Carrick-on-Suir Town Council is joining Clonmel Borough Council in using covert CCTV cameras to clamp down on dog owners who fail to clean up after their pets poo in public areas of the town.
The Council has purchased two mobile CCTV cameras and one of the first littering problems they will be used to tackle in the town is the scourge of dog poo on footpaths, streets and walking routes.
It emerged at last week’s monthly meeting of the Town Council that even one of Carrick-on-Suir’s graveyards is being blighted by dog droppings.
The covert cameras were put into operation in the past week and Town Clerk Michael O’Brien warned that dog owners filmed failing to clean up after their dogs defecate will be prosecuted by the Council.
The Town Council’s elected members unanimously approved the local authority’s new policy on covert surveillance at their monthly meeting after Mr O’Brien informed them of the plans to use the mobile cameras to tackle the problem of dog fouling in the town as well as illegal dumping.
It followed hot on the heels of a similar covert surveillance campaign to tackle dog fouling announced at Clonmel Borough Council’s February meeting. .
Mr O’Brien invited councillors to notify the Town Council of any areas plagued by dog fouling and illegal dumping they felt required the cameras.
The councillors duly obliged.
Independent Cllr Patsy Fitzgerald complained that Carrickbeg was “scourged with dogs” and they were even defecating in the Friary Graveyard.
The sooner the Council got those cameras up and running the better, he declared.
Cllr Pierce O’Loughlin said the problem of dog fouling was getting worse and worse in the town.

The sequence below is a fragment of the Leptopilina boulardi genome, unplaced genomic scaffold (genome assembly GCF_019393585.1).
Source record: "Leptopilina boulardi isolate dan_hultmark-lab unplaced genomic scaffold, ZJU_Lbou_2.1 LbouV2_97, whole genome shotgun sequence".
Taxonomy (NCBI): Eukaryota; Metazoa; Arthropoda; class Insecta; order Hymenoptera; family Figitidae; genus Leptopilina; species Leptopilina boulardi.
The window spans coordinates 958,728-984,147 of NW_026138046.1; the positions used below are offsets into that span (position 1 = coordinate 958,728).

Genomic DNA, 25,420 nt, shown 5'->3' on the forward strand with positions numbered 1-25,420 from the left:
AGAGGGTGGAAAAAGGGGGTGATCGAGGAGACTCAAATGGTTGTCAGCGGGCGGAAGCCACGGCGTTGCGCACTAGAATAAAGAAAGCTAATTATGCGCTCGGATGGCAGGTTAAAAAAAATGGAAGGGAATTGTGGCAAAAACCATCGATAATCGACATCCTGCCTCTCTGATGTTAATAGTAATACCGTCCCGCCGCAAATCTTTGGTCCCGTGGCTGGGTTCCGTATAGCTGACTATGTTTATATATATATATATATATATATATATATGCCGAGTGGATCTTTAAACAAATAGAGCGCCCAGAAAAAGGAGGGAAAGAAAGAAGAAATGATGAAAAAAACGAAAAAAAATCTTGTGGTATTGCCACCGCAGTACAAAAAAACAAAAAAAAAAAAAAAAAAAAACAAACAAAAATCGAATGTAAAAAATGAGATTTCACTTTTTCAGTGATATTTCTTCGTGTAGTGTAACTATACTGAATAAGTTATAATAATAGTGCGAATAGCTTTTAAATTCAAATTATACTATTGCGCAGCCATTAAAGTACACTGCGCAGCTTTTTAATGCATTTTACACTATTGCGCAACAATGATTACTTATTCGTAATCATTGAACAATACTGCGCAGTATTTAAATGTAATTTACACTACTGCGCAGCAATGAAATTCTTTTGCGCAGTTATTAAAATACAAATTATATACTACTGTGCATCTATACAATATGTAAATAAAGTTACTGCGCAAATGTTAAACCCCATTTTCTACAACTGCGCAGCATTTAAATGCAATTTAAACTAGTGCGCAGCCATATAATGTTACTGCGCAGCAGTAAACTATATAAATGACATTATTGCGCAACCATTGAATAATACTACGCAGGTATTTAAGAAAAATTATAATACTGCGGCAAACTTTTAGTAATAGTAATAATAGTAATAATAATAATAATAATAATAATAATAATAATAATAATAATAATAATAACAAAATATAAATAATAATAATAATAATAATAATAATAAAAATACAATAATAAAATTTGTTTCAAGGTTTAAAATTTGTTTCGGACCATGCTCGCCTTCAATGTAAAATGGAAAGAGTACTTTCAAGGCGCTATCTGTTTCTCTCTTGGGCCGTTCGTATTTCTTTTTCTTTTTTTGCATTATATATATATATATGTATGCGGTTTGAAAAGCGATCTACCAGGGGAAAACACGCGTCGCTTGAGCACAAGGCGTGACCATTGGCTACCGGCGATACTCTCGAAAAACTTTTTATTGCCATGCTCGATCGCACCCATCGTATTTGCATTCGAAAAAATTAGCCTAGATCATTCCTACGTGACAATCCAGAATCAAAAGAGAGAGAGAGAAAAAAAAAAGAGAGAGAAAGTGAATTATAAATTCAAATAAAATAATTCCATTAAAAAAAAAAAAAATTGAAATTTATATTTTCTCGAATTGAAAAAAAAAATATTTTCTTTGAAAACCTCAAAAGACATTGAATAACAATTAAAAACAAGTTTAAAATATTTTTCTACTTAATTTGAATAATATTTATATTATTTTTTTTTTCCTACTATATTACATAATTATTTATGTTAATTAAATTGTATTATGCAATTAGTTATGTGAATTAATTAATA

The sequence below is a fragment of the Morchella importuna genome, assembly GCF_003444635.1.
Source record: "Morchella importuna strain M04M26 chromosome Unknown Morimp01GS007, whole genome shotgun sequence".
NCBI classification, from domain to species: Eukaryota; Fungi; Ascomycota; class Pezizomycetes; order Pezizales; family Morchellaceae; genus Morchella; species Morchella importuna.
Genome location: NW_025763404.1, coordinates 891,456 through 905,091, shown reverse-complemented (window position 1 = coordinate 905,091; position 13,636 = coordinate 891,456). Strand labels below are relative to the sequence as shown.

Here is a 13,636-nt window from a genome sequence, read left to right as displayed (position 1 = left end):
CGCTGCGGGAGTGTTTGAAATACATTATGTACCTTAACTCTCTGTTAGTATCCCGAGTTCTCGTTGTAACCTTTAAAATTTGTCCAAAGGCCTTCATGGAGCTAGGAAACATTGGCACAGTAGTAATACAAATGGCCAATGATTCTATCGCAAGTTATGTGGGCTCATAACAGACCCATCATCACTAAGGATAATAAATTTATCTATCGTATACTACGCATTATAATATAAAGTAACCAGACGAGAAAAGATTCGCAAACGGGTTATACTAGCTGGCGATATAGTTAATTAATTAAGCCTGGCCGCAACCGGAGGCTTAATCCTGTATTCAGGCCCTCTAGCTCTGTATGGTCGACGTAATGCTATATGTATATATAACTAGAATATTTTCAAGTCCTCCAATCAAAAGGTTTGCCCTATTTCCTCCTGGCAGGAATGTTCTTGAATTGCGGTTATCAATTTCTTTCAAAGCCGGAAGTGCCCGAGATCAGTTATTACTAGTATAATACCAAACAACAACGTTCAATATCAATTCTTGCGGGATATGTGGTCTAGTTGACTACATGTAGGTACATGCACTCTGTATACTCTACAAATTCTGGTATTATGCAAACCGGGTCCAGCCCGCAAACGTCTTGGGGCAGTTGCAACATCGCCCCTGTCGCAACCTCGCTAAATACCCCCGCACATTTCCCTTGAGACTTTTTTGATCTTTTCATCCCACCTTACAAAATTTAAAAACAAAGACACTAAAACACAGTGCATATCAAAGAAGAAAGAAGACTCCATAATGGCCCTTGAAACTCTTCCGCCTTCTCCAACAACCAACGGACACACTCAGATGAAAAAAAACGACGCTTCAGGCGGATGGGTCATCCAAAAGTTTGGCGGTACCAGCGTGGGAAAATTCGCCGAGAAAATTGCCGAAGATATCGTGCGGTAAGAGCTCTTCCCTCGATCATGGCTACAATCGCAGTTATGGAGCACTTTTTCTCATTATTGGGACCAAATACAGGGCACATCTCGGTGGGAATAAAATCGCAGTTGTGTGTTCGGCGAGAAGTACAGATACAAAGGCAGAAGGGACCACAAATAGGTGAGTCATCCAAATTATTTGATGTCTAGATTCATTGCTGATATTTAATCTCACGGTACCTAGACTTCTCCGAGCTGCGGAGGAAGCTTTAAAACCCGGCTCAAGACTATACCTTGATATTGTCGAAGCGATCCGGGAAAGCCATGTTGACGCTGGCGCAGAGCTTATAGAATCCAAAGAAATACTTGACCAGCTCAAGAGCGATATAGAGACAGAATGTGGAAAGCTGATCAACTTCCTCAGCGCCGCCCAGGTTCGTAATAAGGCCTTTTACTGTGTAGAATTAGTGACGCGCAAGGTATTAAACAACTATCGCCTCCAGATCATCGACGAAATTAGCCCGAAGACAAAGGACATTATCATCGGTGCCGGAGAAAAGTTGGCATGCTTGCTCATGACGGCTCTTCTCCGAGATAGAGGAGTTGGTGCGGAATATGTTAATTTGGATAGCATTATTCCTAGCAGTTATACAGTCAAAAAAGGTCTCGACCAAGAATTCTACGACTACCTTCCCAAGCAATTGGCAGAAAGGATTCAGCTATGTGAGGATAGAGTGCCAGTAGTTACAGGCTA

The Independent councillor, who has a business on Main Street, said he had observed dog owners walking their dogs and allowing their pets to foul the footpaths at the same time every day.
He called for signs to be erected around the town, but particularly on Main Street warning dog owners it was an offence not to clean up after their pets and that penalties will be imposed.
He also called for the dog warden to be called in to check were dogs on the streets of the town licensed and requested that warning signs about illegal littering be erected around the town to deter rubbish dumping.
Fianna Fail Cllr Sylvia Cooney-Sheehan said the walkway along the Quay from Treacy Park to the Castle was also blighted by dog droppings despite the fact the Town Council had erected bins where pet owners can deposit the faeces.
While the Council had erected a bin across from Treacy Park and at the other end of the Quay, she suggested that a third bin should also be installed halfway along the walk.
She appealed to the Council to wash off the dog poo on the path along the Quays as it was a popular walking route.
Cllr Margaret Croke, meanwhile, tabled a motion at the meeting calling on the Council to also install bins for dog pooh in the Ballylynch estate because it had become a major issue with residents concerned about the public health risks it poses for children living there.
“Children walking out their front doors are walking straight into dog foul.
She also called for the dog warden to visit the area regularly.
Mr O’Brien responded that the bins were suitable for areas where people regularly took their dogs walking and could pick up their pet’s droppings and dispose of them. They were not appropriate for housing estates as the problem there tended to be with roaming dogs that were not supervised by their owners. He noted that it was generally people living in the estates who owned the offending dogs and they needed to take responsibility for their pet.
He pointed out that dog foul bins were only part of the solution to the problem.
Commenting on Cllr Cooney-Sheehan’s call for more bins, Mr O’Brien said inspections of the bins already in place indicated they were used so they were worth installing. But he surmised that many of the people using the bins had already been taking home their pets droppings before they were erected.
He concluded that at the end of the day, you could only do so much for people and you needed some co-operation from the public as well.
Responding to Cllr O’Loughlin, he said the Council would ask the dog warden to look at the situation in Carrick-on-Suir.